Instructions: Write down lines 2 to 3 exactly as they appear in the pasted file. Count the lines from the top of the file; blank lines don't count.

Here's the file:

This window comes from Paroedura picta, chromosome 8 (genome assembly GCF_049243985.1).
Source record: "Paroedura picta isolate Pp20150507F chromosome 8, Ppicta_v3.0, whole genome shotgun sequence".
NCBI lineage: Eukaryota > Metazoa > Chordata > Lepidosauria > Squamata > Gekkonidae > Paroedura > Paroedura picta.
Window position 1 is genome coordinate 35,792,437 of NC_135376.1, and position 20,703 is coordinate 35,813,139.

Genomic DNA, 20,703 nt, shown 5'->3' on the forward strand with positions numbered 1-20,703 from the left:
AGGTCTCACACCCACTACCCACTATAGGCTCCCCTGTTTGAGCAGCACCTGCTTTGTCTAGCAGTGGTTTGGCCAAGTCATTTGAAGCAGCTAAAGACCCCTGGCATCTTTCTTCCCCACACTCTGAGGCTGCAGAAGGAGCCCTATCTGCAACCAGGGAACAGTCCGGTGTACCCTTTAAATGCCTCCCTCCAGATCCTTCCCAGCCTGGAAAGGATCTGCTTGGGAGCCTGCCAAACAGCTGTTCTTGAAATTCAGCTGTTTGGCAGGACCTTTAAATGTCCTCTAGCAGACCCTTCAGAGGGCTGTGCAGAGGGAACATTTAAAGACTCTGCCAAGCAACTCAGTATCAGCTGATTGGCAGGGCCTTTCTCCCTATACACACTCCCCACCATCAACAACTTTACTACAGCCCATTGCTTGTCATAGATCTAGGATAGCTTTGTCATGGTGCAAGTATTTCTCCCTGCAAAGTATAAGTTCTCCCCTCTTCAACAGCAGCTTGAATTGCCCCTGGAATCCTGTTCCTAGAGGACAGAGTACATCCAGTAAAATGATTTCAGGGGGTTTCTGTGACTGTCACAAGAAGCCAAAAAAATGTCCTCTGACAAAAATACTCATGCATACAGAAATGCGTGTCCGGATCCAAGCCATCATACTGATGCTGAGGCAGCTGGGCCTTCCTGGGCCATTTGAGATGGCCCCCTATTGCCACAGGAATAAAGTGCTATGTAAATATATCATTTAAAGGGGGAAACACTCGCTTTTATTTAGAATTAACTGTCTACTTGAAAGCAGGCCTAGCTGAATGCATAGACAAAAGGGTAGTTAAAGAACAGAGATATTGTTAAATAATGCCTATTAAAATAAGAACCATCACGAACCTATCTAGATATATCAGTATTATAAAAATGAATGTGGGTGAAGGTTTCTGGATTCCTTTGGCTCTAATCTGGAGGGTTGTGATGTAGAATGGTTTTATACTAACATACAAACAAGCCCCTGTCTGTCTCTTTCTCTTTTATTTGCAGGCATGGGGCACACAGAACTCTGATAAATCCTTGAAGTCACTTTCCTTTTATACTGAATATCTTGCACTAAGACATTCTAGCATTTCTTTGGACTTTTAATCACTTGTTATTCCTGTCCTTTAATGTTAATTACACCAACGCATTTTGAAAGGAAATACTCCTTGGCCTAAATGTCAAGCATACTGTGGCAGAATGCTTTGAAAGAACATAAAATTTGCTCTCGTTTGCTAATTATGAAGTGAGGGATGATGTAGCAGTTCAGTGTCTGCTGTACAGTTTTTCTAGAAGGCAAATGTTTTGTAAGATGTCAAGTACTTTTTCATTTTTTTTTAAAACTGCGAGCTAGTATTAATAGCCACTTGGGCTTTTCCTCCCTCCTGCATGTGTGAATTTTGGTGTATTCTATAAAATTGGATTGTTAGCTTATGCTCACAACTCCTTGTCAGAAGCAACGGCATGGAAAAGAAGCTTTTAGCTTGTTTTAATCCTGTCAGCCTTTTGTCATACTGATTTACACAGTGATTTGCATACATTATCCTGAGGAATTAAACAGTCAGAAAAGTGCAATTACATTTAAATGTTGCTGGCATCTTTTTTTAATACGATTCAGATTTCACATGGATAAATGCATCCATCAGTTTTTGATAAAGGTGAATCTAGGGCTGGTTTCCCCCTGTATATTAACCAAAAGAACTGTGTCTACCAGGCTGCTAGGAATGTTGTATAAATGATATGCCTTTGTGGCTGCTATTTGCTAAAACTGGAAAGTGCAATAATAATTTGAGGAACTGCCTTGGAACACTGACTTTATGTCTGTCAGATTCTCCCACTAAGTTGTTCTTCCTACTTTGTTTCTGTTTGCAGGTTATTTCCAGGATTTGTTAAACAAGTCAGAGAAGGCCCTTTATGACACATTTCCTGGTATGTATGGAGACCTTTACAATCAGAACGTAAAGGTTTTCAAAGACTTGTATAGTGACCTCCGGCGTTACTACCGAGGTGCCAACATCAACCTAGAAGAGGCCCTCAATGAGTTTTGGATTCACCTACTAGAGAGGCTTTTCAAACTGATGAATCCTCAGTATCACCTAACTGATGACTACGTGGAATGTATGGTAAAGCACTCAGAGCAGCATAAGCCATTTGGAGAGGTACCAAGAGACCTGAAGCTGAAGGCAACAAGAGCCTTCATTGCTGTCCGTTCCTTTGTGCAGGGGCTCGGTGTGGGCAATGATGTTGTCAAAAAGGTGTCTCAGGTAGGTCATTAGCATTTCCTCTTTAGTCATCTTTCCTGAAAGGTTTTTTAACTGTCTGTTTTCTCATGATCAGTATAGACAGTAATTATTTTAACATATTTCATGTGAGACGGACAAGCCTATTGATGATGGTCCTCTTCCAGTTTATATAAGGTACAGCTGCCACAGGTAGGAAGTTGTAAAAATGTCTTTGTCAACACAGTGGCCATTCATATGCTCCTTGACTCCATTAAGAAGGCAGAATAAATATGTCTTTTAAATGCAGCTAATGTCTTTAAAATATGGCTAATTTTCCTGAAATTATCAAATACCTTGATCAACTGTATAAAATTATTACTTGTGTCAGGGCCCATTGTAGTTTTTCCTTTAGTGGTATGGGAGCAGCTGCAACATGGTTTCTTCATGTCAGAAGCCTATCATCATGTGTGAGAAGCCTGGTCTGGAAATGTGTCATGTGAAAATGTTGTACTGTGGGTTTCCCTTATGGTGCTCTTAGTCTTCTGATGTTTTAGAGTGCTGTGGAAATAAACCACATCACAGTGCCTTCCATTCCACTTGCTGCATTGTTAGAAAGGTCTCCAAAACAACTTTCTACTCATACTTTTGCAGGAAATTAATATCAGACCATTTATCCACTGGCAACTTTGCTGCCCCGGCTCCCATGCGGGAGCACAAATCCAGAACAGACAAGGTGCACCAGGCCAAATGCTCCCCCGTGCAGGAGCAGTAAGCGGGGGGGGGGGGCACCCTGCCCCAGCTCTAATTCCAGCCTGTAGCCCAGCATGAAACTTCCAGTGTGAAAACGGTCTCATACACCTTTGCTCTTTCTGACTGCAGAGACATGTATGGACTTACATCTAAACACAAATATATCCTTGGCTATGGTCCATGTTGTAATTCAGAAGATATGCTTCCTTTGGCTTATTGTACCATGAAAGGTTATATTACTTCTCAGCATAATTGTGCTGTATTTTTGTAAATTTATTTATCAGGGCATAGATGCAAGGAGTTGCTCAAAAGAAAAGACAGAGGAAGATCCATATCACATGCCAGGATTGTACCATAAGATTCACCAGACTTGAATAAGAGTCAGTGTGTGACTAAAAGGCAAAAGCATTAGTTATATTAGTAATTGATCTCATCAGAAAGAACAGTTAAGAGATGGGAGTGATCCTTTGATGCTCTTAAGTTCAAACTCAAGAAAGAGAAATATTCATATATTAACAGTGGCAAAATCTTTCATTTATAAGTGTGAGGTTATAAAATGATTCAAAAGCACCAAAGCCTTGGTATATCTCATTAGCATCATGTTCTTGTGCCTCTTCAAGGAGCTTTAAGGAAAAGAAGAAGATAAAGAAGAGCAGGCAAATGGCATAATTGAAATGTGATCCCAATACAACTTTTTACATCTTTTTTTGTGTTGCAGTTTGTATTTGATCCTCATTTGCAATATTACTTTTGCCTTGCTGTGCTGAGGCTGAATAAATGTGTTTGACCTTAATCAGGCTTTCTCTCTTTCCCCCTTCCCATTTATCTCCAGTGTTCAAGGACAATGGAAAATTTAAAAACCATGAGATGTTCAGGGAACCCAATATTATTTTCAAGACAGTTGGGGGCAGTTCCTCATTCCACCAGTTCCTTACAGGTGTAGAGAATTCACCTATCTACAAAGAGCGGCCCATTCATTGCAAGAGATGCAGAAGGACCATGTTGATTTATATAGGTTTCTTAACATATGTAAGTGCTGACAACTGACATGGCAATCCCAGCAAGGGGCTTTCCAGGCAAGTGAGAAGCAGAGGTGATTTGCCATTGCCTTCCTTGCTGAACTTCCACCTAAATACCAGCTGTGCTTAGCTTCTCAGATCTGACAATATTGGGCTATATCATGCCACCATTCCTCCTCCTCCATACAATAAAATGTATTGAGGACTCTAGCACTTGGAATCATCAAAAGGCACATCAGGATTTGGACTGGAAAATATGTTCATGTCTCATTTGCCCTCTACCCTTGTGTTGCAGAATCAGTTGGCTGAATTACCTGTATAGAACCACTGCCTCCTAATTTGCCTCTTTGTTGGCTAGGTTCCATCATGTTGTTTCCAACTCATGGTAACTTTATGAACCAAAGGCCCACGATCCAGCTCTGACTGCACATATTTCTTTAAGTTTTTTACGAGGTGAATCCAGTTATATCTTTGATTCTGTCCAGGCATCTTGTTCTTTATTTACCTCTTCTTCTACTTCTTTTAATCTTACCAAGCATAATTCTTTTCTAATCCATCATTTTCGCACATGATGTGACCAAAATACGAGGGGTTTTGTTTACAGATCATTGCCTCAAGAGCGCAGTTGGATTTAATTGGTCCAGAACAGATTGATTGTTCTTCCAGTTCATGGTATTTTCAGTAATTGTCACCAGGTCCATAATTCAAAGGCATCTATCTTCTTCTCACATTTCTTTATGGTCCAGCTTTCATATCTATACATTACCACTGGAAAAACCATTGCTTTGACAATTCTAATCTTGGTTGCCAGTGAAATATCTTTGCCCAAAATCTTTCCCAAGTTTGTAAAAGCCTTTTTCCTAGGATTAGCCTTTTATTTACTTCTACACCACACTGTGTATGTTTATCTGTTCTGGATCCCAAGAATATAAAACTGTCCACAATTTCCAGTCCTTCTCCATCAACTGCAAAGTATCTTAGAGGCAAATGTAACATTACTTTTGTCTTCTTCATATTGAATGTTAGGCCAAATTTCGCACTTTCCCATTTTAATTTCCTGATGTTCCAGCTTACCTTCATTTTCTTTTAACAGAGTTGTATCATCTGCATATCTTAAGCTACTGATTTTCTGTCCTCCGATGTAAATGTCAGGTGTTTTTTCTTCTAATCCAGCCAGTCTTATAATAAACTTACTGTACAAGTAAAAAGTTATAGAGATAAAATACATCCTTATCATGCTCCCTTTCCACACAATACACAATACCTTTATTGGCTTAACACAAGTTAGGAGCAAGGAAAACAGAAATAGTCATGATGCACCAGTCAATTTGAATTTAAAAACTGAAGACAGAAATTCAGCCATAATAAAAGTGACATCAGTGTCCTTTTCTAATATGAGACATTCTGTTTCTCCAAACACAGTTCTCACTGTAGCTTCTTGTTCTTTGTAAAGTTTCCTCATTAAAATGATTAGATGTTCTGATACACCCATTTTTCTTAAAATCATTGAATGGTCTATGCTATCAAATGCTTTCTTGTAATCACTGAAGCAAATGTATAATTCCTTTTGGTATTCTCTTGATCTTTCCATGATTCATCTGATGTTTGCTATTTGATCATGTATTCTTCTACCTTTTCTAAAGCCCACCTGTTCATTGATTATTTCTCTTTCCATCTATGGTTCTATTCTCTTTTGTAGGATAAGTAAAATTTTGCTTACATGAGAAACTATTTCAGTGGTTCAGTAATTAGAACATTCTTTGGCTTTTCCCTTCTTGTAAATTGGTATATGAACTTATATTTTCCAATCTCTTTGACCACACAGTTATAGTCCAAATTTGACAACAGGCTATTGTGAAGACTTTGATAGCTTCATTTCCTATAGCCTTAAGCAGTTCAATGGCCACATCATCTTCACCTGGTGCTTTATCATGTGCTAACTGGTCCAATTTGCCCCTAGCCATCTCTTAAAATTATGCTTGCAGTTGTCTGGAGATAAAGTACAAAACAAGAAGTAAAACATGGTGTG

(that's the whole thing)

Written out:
Source record: "Paroedura picta isolate Pp20150507F chromosome 8, Ppicta_v3.0, whole genome shotgun sequence".
NCBI lineage: Eukaryota > Metazoa > Chordata > Lepidosauria > Squamata > Gekkonidae > Paroedura > Paroedura picta.